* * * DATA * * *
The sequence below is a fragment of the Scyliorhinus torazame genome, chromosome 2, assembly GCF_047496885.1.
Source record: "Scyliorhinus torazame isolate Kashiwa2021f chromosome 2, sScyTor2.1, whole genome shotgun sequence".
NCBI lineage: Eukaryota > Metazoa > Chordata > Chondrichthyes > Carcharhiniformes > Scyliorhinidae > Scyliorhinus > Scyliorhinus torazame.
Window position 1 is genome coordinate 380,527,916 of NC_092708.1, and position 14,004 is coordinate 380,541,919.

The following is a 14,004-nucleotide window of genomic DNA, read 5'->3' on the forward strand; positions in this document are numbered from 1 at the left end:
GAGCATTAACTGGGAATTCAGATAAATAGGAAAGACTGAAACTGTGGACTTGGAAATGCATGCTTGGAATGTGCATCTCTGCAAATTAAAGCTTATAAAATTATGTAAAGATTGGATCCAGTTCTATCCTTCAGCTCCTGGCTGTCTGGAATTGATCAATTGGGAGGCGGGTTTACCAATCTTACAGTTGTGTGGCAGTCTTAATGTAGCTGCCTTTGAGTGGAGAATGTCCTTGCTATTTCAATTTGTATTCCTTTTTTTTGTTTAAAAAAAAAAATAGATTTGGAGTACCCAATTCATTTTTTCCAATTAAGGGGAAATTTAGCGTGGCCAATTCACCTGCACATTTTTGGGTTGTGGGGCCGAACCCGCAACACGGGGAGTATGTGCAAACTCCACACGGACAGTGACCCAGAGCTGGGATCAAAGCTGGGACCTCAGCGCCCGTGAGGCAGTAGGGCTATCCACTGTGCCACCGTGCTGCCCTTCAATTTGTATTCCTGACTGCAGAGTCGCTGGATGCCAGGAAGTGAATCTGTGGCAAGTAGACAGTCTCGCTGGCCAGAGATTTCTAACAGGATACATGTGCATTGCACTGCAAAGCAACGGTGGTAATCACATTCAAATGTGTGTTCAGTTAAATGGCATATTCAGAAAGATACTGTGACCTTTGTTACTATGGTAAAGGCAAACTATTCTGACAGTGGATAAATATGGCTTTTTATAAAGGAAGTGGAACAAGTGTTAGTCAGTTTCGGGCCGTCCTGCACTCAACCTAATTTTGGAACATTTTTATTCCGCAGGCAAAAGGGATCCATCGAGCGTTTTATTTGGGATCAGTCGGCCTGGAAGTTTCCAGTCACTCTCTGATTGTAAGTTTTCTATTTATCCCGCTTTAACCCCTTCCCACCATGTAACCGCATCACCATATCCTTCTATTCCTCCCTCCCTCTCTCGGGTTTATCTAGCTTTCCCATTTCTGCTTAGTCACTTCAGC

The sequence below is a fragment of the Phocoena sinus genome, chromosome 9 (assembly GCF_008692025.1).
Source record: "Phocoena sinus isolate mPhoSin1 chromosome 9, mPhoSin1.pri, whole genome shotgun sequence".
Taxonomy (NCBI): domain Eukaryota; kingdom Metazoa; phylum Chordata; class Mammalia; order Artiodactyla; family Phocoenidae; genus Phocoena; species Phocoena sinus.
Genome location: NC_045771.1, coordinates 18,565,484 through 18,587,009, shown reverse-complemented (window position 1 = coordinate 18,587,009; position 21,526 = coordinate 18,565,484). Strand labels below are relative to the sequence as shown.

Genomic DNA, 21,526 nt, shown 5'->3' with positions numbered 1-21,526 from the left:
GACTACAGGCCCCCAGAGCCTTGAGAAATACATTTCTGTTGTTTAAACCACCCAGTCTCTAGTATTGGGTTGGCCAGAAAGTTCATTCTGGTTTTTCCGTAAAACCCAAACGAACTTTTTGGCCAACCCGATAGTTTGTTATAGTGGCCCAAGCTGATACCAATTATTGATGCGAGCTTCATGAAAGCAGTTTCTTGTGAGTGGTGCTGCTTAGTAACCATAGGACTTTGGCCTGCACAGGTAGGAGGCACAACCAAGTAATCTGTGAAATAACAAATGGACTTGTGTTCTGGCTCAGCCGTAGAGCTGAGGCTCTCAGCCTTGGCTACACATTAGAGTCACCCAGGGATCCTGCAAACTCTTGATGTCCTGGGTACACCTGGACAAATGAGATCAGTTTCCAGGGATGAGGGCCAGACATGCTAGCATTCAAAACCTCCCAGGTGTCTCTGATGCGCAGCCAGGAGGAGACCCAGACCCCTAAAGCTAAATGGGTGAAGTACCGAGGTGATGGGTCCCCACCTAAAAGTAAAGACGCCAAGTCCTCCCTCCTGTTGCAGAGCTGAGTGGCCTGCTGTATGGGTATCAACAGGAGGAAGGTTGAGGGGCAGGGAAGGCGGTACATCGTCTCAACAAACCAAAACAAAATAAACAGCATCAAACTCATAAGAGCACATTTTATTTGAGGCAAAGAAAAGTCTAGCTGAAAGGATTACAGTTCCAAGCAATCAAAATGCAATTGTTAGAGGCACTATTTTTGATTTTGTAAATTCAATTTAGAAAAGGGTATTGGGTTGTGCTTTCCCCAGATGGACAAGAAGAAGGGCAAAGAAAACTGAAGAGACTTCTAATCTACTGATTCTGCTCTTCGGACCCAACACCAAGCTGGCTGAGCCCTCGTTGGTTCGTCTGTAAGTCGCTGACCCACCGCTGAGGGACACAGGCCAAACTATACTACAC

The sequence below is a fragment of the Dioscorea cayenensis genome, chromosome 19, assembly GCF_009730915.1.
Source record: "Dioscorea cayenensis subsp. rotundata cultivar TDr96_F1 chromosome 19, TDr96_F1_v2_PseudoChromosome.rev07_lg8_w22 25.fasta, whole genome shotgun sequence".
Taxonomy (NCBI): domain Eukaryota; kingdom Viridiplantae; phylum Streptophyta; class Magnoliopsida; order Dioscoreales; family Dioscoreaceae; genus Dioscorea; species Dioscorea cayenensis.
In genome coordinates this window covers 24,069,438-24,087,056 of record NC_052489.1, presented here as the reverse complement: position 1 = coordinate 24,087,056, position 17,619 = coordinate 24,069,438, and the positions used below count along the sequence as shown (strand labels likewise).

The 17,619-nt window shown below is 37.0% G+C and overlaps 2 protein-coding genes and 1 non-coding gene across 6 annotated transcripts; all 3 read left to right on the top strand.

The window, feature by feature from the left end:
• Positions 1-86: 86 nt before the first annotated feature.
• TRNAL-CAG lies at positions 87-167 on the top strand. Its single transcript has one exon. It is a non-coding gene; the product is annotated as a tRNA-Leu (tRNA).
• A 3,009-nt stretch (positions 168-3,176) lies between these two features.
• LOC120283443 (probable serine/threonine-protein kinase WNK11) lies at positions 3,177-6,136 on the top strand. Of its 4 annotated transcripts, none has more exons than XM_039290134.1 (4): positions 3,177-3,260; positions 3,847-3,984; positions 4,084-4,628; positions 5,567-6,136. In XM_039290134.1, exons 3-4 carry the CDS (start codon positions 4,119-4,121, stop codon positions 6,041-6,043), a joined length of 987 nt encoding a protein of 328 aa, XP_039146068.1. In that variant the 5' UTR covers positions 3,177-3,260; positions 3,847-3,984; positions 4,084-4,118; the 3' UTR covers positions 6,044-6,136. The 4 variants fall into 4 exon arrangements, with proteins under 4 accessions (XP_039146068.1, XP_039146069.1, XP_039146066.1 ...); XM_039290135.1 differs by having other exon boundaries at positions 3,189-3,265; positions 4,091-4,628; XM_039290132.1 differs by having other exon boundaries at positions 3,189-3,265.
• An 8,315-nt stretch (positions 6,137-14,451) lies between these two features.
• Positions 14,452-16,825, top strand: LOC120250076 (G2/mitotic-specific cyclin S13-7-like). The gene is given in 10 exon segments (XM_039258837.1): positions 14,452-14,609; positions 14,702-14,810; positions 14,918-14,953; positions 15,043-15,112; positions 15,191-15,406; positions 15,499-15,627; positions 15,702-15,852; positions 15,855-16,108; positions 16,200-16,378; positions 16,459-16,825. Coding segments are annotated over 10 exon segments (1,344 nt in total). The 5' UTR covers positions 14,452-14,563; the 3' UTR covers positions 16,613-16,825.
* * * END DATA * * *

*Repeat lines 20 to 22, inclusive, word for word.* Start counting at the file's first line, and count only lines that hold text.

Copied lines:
• TRNAL-CAG lies at positions 87-167 on the top strand. Its single transcript has one exon. It is a non-coding gene; the product is annotated as a tRNA-Leu (tRNA).
• A 3,009-nt stretch (positions 168-3,176) lies between these two features.
• LOC120283443 (probable serine/threonine-protein kinase WNK11) lies at positions 3,177-6,136 on the top strand. Of its 4 annotated transcripts, none has more exons than XM_039290134.1 (4): positions 3,177-3,260; positions 3,847-3,984; positions 4,084-4,628; positions 5,567-6,136. In XM_039290134.1, exons 3-4 carry the CDS (start codon positions 4,119-4,121, stop codon positions 6,041-6,043), a joined length of 987 nt encoding a protein of 328 aa, XP_039146068.1. In that variant the 5' UTR covers positions 3,177-3,260; positions 3,847-3,984; positions 4,084-4,118; the 3' UTR covers positions 6,044-6,136. The 4 variants fall into 4 exon arrangements, with proteins under 4 accessions (XP_039146068.1, XP_039146069.1, XP_039146066.1 ...); XM_039290135.1 differs by having other exon boundaries at positions 3,189-3,265; positions 4,091-4,628; XM_039290132.1 differs by having other exon boundaries at positions 3,189-3,265.